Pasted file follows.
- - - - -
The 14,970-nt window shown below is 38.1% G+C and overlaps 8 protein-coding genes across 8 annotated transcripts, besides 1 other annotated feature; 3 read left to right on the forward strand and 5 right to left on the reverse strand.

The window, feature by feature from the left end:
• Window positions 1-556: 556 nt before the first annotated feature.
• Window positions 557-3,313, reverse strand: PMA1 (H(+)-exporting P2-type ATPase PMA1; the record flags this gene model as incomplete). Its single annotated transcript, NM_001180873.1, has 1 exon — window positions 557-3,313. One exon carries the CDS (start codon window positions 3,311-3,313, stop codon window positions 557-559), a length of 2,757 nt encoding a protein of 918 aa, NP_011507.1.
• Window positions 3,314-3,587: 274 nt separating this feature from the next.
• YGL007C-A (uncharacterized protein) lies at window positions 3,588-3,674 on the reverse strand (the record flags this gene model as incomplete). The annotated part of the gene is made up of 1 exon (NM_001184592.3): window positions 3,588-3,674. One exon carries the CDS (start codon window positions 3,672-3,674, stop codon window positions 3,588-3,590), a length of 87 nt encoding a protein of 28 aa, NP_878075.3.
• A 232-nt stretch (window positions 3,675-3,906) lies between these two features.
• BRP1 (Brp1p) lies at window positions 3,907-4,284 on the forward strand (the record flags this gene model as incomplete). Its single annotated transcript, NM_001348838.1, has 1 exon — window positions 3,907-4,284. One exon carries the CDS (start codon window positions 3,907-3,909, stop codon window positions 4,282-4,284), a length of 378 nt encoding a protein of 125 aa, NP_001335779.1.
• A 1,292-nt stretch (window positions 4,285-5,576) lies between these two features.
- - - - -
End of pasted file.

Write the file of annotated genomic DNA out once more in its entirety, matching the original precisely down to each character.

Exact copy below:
The 14,970-nt window shown below is 38.1% G+C and overlaps 8 protein-coding genes across 8 annotated transcripts, besides 1 other annotated feature; 3 read left to right on the forward strand and 5 right to left on the reverse strand.

The window, feature by feature from the left end:
• Window positions 1-556: 556 nt before the first annotated feature.
• Window positions 557-3,313, reverse strand: PMA1 (H(+)-exporting P2-type ATPase PMA1; the record flags this gene model as incomplete). Its single annotated transcript, NM_001180873.1, has 1 exon — window positions 557-3,313. One exon carries the CDS (start codon window positions 3,311-3,313, stop codon window positions 557-559), a length of 2,757 nt encoding a protein of 918 aa, NP_011507.1.
• Window positions 3,314-3,587: 274 nt separating this feature from the next.
• YGL007C-A (uncharacterized protein) lies at window positions 3,588-3,674 on the reverse strand (the record flags this gene model as incomplete). The annotated part of the gene is made up of 1 exon (NM_001184592.3): window positions 3,588-3,674. One exon carries the CDS (start codon window positions 3,672-3,674, stop codon window positions 3,588-3,590), a length of 87 nt encoding a protein of 28 aa, NP_878075.3.
• A 232-nt stretch (window positions 3,675-3,906) lies between these two features.
• BRP1 (Brp1p) lies at window positions 3,907-4,284 on the forward strand (the record flags this gene model as incomplete). Its single annotated transcript, NM_001348838.1, has 1 exon — window positions 3,907-4,284. One exon carries the CDS (start codon window positions 3,907-3,909, stop codon window positions 4,282-4,284), a length of 378 nt encoding a protein of 125 aa, NP_001335779.1.
• A 1,292-nt stretch (window positions 4,285-5,576) lies between these two features.